Next question is how “disabled” your aunt is — can she walk on her own without assistance? Will she need a wheelchair? Can she carry her own luggage, or will you have to carry hers in addition to her own? If she will need assistance, you should contact the airline and arrange for ground transport at all the airports. If she walks independently but you will have to wrangle her luggage, you’ll want to pack accordingly (i.e. pack less, so that you can handle it all).

Finally, Aer Lingus’ allowances can be found at their website. Hand luggage here, checked luggage here. Note that in the latter category, you are (most likely) “2. Economy Class to USA.” Please also be aware that there are new security regulations in place, such as limited amounts of liquids in your carry-on luggage. You can get a head start on this by reading my posts “Help Speed up Airport Security” and “Navigating London Stansted Airport.”

As regards your next comment, a roll-aboard suitcase looks like this (note I am recommending neither this bag, nor this company per se). It’s a trolley-style suitcase with wheels which is small enough to be taken onto the airplane as hand luggage. It might be possible for your aunt to pull or push such a suitcase more easily that carrying a duffel or other suitcase.

If you have further questions, leave a comment or contact me via email.

7 Jack from eyeflare.com 02.06.08 at 8:23 pm

This is a great primer in getting away with just carry-on luggage! I especially like your 32-Euro smile, certainly better than my £10-frown every time I fly Ryanair as I’m checking a bag…

Sigh, one day I’ll manage with just carry-on…

8 Jason Dragon 03.17.08 at 11:37 am

Another Trick is the Duty Free Stores. If you travel internationally you can simply get a bag from the duty free store. You then load your stuff into it. I have never been asked to weigh or check a duty free bag. It also counts as an extra bag.

Jason Dragon
http://capitalactive.wordpress.com

9 Marina 05.25.08 at 10:26 pm

How about liquids, creams and other make-up(this is a girl question:) Do they let u board without problems if u just check in online and buy that transparent bag?

10 poetloverrebelspy 05.26.08 at 7:49 am

Your liquids must meet the 3-1-1 rule: 3 oz or less for each item, 1 transparent, resealable bag, 1 quart size.

Here’s a link to 3-1-1, and here’s a link to the UK “translation.”

11 Cornelius 06.26.08 at 4:54 pm

It’s my habit to pack less and carry only as far as I can. I had a bad experience once with over weight luggage and the charges slapped on me, it’s terribly costly. So lesson learnt.

Another good thing about no check in luggage is the time saved. Once out of immigration you just head straight for the taxi stand before anyone else.

12 Libertarian Girl 07.29.08 at 9:07 am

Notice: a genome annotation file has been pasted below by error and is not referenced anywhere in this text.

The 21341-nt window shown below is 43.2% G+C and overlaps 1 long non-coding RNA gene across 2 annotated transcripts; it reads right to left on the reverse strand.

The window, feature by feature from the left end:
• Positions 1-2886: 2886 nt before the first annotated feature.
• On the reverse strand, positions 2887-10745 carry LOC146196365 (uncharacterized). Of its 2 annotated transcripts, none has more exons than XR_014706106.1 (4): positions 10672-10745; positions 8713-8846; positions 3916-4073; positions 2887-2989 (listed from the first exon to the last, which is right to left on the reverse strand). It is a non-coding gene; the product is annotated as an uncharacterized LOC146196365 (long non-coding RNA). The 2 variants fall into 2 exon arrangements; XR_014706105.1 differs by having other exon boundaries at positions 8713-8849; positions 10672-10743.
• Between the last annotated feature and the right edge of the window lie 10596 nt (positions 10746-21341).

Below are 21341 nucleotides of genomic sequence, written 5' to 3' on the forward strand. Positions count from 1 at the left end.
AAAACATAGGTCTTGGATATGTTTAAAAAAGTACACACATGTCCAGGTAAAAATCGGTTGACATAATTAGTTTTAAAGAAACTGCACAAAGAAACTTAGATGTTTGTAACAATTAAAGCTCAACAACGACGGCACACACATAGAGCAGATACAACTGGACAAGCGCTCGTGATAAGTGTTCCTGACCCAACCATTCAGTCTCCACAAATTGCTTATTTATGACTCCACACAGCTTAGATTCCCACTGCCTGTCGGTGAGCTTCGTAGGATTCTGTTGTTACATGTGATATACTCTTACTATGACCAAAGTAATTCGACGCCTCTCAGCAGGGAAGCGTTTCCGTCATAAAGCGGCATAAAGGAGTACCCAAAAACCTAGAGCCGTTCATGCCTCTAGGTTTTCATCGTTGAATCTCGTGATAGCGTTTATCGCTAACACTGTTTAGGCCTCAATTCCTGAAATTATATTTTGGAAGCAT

The shopping bag strategy is magic. I was coming back from studying abroad in the UK and my bag was 20 or 30 pounds overweight. A friend took some of my things, and I stuffed two shopping bags full of stuff and just carried it on like I’d bought it all on the concourse. I had no problems except being stopped once by security in Chicago asking if I only had shopping in the bags. I got a bewildered look on my face and the woman backed off.

I just checked my toothpaste and it’s 3.5 ozs– just over the liquid limit. Is Ryanair really going to be that picky about something like that, especially if it seems that it’s not full? That would be the only reason I might have to check my bag for my upcoming flight. I’m an American, so otherwise I wouldn’t have to pay for the airport check-in or anything.

My friend will have a typically sized small rolling suitcase– is that going to be too large for Ryanair’s carry-on restrictions?

Thanks for your valuable tips by the way!

13 poetloverrebelspy 07.29.08 at 2:22 pm

Thanks for your comment, Libertarian Girl.

As for liquids, it’s not the airline who cares, it’s the security checkpoints. They will throw out any liquids in a container that is larger than the regulation 100 ml. How long are you traveling? So long that you can’t get by with a travel toothpaste? Another option would be to squeeze some from the large tube into a film canister and travel with the latter.

Your comment on fees makes me wonder if you’ve read this post on RyanAir check-in for non-EU passport holders? It’s quite important to know what you can and cannot do, so as not to be denied your flight by the airline.

In the comments of that post, there is a link to the page with RyanAir’s carry-on dimensions. Measure your bags to be sure.

14 Libertarian Girl 07.30.08 at 7:24 am

Thanks, I will definitely do that.

I can travel just with a travel toothpaste, but my friend I’ll be sharing the bag with apparently can’t. :) I’ll have her pay the extra fees.

15 poetloverrebelspy 07.31.08 at 12:32 am

Why not then BUY toothpaste wherever you’re headed and toss it? If it is *just* the toothpaste, that is . . .

16 Nick 12.10.08 at 6:53 pm

Another way is if you go to the airport with a friend, don’t even bring your carry-on bag to the counter! Then they wont have the chance to check its weight/size!

17 Adam 12.17.08 at 12:17 am

If you have a Non-EU passport and have to pay online check-in charges to Ryanair, please write a complaint letter to: englandhelpline@equalityhumanrights.com and query@nca.ie The more people will complain the more likely they will be pressured to cancel such a discriminatory practice.